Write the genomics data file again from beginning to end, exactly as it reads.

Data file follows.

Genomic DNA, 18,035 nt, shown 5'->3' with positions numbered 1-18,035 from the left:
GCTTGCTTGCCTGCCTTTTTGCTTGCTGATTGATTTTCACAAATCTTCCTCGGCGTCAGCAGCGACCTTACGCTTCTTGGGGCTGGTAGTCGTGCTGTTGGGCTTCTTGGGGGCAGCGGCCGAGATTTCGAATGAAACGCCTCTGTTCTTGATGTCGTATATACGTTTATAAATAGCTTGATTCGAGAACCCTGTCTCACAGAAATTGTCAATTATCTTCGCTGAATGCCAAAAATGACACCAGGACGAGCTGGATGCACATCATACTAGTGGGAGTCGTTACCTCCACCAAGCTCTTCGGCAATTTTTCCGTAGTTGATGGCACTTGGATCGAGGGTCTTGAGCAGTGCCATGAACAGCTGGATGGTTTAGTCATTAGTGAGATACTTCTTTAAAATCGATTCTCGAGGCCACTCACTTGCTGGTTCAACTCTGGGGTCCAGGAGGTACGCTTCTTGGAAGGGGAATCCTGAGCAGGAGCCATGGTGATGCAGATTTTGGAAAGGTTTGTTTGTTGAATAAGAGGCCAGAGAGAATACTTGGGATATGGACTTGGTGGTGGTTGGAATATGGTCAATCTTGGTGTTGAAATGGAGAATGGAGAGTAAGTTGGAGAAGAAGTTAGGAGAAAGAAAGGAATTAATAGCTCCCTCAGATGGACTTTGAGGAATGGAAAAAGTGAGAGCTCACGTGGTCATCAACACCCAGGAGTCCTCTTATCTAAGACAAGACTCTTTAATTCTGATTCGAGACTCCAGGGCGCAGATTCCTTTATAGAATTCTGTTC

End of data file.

Genomic DNA, 18,035 nt, shown 5'->3' with positions numbered 1-18,035 from the left:
GCTTGCTTGCCTGCCTTTTTGCTTGCTGATTGATTTTCACAAATCTTCCTCGGCGTCAGCAGCGACCTTACGCTTCTTGGGGCTGGTAGTCGTGCTGTTGGGCTTCTTGGGGGCAGCGGCCGAGATTTCGAATGAAACGCCTCTGTTCTTGATGTCGTATATACGTTTATAAATAGCTTGATTCGAGAACCCTGTCTCACAGAAATTGTCAATTATCTTCGCTGAATGCCAAAAATGACACCAGGACGAGCTGGATGCACATCATACTAGTGGGAGTCGTTACCTCCACCAAGCTCTTCGGCAATTTTTCCGTAGTTGATGGCACTTGGATCGAGGGTCTTGAGCAGTGCCATGAACAGCTGGATGGTTTAGTCATTAGTGAGATACTTCTTTAAAATCGATTCTCGAGGCCACTCACTTGCTGGTTCAACTCTGGGGTCCAGGAGGTACGCTTCTTGGAAGGGGAATCCTGAGCAGGAGCCATGGTGATGCAGATTTTGGAAAGGTTTGTTTGTTGAATAAGAGGCCAGAGAGAATACTTGGGATATGGACTTGGTGGTGGTTGGAATATGGTCAATCTTGGTGTTGAAATGGAGAATGGAGAGTAAGTTGGAGAAGAAGTTAGGAGAAAGAAAGGAATTAATAGCTCCCTCAGATGGACTTTGAGGAATGGAAAAAGTGAGAGCTCACGTGGTCATCAACACCCAGGAGTCCTCTTATCTAAGACAAGACTCTTTAATTCTGATTCGAGACTCCAGGGCGCAGATTCCTTTATAGAATTCTGTTC